Spectroelectrochemical investigation of a flavoprotein with a flavin-modified gold electrode.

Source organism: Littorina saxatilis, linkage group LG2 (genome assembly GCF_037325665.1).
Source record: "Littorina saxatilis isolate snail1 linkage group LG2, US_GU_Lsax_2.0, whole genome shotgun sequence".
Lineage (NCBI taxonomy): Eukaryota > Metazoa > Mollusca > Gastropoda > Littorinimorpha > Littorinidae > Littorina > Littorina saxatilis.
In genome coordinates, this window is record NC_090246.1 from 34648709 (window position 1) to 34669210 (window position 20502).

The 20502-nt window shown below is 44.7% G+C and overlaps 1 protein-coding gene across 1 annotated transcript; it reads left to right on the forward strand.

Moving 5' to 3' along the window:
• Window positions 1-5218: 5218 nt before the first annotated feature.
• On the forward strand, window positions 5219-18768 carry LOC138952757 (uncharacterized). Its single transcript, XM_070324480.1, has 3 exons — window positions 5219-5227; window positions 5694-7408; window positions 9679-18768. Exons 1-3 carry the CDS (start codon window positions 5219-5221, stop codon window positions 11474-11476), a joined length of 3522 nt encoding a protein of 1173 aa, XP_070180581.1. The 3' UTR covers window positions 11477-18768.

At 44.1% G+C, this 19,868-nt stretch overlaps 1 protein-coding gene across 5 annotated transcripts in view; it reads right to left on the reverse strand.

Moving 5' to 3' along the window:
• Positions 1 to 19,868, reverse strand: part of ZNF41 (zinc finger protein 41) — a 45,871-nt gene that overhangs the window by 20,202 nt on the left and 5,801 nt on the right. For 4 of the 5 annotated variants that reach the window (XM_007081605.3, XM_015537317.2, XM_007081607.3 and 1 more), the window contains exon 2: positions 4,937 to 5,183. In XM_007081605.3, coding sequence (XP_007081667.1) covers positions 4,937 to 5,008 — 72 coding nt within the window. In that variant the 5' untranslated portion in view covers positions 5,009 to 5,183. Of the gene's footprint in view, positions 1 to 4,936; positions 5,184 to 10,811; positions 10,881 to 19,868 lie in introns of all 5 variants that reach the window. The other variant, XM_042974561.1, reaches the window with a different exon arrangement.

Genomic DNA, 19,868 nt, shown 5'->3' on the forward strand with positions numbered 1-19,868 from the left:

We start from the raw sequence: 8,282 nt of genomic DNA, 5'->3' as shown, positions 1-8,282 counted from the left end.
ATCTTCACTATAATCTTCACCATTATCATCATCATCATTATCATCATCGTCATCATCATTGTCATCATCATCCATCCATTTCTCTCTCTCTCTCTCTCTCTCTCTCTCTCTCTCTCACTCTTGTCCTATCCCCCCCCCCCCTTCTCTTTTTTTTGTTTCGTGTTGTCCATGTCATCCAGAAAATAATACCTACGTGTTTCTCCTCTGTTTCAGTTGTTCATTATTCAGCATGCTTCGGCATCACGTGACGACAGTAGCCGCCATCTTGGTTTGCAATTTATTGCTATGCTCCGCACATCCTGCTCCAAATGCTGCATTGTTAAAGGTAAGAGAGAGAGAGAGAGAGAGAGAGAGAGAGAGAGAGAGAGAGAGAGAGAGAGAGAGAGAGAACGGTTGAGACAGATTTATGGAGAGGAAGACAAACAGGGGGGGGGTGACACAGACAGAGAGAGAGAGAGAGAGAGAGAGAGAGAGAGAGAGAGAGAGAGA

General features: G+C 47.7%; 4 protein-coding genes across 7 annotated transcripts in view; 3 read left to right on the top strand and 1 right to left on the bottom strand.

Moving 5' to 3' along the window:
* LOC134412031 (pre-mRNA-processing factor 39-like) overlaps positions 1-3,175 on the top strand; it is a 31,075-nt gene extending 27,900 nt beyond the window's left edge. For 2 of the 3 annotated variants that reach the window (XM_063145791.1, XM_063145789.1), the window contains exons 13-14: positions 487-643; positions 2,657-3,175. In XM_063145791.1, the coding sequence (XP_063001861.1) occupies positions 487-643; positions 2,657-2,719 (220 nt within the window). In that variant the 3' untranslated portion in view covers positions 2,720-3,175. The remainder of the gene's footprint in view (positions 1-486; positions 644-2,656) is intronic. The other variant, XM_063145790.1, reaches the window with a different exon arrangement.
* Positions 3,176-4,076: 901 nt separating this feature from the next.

A flavin-modified gold electrode was developed in order to catalyze the electrochemical oxidoreduction of flavoproteins. Surface modification was carried out by a two-step procedure. In the first step a mixed self-assembled monolayer obtained by adsorption of activated and nonactivated 3,3'-dithiopropionic acid (free acid and N-succinimidyl ester) was formed, followed by the covalent attachment of a N(10)-hexylamino-alkylated flavin derivative via an amide bond in the second step. The electrochemical properties of the flavin-modified electrode are presented and discussed. The redox potential of the attached flavin was measured at various pH values and the electron-transfer rate constant between electrode and flavin was determined as k0 = 5 s(-1) independent of pH. The flavin-modified electrode was successfully applied to the electrochemical and spectroelectrochemical investigation of the flavoprotein WrbA from Escherichia coli that shows some structural similarities to flavodoxins. It is concluded that the electron transfer "electrode --> flavin --> flavoprotein" occurs by a two-step hopping mechanism where the first step is rate determining. Kinetic details are discussed. Furthermore, it turned out that, in contrast to flavodoxins, where the semiquinone state is stabilized, WrbA rapidly takes up two electrons, directly leading to the fully reduced form. The presented electrode surface modification may generally lend itself for spectroelectrochemical investigations of flavoproteins.